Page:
Stock Online shopping
It’s widely been recommended that you never use a debit card to make purchases on the web, but do you know why that is? And no, it isn’t because online shopping isn’t safe. Image Credit: Shutterstock

Dubai: When you shop online, how do you make the payment? Do you pay ‘cash on delivery’ or card? If it is card, is it debit or credit? If your answer is debit card, experts are warning against it. Here’s why:

It’s widely been recommended that you never use a debit card to make purchases on the web, but do you know why that is? And no, it isn’t because online shopping isn’t safe.

Contrary to public opinion, when it comes to safety, shopping online is actually safer than the regular offline debit card payments that you make – which also you shouldn’t be making with your debit card.

The reasons behind never using your debit card online boils down to planning for contingency. There are primarily two reasons why you should not use debit card for online or offline purchases. This is true even when online transactions require either an additional password or a personal identification number or PIN.

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Picture used for illustrative purposes.

We know what the key difference is between a debit and a credit card. The credit card has a limit on how much you can spend, while a debit card’s limit is essentially how much money you have in the bank. Essentially you use money what you don’t own when you use a credit card, while you use your hard-earned money when you use a debit card.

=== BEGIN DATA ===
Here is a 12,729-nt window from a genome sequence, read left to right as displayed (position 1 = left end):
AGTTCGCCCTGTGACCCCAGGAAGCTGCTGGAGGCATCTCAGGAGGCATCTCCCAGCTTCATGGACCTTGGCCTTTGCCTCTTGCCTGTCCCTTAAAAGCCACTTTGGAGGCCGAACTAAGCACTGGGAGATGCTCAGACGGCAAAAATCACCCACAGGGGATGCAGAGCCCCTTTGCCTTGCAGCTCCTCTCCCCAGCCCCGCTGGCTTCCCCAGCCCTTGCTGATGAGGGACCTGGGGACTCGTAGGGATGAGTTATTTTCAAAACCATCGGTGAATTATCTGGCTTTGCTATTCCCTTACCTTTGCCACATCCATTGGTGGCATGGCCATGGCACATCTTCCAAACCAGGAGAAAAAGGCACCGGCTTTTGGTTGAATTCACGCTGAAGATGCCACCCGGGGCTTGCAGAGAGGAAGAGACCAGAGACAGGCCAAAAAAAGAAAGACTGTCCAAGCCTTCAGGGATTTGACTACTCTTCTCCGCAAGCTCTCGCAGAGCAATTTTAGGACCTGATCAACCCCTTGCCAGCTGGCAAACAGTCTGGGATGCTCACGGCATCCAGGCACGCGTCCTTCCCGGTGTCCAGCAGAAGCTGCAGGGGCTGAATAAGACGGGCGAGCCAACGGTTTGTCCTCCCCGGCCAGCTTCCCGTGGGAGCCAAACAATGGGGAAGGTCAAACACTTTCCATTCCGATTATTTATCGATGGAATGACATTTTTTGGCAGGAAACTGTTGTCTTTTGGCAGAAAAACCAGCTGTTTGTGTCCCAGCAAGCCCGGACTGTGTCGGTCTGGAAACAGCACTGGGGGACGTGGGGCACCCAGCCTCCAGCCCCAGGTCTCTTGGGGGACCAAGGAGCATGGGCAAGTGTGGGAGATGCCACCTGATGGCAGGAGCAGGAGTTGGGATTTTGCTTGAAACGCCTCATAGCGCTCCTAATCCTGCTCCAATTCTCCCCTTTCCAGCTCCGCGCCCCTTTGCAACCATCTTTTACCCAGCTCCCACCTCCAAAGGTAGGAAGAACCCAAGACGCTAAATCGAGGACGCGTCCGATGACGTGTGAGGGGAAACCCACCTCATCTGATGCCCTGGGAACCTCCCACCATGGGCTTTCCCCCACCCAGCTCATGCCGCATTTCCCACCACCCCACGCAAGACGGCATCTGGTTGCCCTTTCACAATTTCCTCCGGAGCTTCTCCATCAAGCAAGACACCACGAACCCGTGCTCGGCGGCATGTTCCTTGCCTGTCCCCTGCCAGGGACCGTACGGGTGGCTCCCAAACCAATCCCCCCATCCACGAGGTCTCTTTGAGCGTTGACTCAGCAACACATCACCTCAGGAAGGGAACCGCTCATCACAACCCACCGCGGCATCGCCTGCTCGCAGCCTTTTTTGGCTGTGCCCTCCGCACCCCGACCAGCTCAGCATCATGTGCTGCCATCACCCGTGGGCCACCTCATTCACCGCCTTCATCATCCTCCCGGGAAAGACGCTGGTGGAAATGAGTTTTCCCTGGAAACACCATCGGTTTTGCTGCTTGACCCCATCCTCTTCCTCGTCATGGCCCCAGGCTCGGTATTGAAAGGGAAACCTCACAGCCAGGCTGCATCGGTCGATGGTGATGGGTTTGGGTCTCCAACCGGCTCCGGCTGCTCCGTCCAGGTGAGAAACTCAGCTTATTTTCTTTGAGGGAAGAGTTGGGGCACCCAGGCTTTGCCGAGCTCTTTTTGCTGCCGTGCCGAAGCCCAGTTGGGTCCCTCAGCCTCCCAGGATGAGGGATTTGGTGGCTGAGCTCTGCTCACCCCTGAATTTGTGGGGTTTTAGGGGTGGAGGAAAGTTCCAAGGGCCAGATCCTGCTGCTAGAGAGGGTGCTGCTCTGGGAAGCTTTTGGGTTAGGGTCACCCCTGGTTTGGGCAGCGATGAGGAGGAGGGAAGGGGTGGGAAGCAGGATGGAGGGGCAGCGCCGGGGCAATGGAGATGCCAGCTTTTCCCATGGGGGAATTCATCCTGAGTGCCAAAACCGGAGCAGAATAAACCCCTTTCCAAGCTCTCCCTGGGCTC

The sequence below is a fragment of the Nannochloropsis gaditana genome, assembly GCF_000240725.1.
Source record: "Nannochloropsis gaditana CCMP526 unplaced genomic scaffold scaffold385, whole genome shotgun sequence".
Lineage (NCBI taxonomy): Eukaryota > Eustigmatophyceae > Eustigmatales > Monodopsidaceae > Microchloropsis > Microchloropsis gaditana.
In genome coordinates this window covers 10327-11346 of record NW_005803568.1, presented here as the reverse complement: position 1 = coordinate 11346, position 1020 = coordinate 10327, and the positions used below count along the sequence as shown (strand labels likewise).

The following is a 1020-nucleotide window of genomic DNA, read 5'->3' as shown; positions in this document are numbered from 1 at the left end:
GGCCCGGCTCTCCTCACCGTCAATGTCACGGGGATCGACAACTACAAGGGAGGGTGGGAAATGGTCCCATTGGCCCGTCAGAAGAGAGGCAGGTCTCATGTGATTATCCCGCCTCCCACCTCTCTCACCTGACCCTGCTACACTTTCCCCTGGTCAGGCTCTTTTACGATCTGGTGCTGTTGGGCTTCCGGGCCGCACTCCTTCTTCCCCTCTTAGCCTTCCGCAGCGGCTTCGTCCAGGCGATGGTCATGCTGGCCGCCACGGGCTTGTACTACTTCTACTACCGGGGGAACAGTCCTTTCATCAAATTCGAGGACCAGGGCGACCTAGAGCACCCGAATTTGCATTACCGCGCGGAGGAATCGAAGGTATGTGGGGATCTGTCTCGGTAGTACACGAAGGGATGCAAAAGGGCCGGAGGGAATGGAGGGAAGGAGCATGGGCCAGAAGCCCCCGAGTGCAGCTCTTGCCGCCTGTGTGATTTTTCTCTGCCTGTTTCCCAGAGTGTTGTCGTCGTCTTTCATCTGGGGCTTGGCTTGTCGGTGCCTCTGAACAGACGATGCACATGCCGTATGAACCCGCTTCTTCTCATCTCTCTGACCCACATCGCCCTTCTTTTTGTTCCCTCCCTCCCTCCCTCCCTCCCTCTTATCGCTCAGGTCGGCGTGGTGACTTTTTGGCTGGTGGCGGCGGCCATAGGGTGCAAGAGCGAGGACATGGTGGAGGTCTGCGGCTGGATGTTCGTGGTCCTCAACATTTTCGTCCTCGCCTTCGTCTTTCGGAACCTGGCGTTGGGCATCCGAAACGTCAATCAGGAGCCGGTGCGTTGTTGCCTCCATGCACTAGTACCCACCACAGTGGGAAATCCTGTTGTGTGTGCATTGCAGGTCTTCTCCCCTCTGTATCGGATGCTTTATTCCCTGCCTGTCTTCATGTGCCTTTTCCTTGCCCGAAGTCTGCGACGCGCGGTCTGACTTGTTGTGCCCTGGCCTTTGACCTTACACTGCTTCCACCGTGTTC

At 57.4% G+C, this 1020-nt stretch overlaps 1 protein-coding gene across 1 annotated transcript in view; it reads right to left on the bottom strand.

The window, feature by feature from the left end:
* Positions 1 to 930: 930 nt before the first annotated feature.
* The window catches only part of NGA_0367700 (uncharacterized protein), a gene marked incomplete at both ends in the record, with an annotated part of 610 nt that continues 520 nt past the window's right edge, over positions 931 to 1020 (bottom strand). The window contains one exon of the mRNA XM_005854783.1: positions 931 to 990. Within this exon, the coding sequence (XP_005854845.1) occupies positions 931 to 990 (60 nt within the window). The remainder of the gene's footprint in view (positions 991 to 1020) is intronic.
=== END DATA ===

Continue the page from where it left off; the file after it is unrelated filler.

So while the high-interest debt aspect of using a credit card is one downside that often discourages the general public, here’s a reason why a credit card has an edge over a debit card.

If your debit card gets compromised on account of online frauds because they do happen – you can potentially lose all the money you have in your bank account.

In contrast, if your credit card gets compromised you will – at the worst case scenario – lose all the credit that is available to you.

Who pays when you are a victim of credit card fraud?
It's rarely the consumer. Instead, liability usually comes down to the merchant or the bank that issued the card. You, the consumer, typically aren’t liable for credit card fraud, but someone pays the tab.

So who foots the bill when a thief uses your credit card or its number illegally? The answer is it’s typically the merchant where you shopped at or the bank that issued the card. It depends on the circumstances.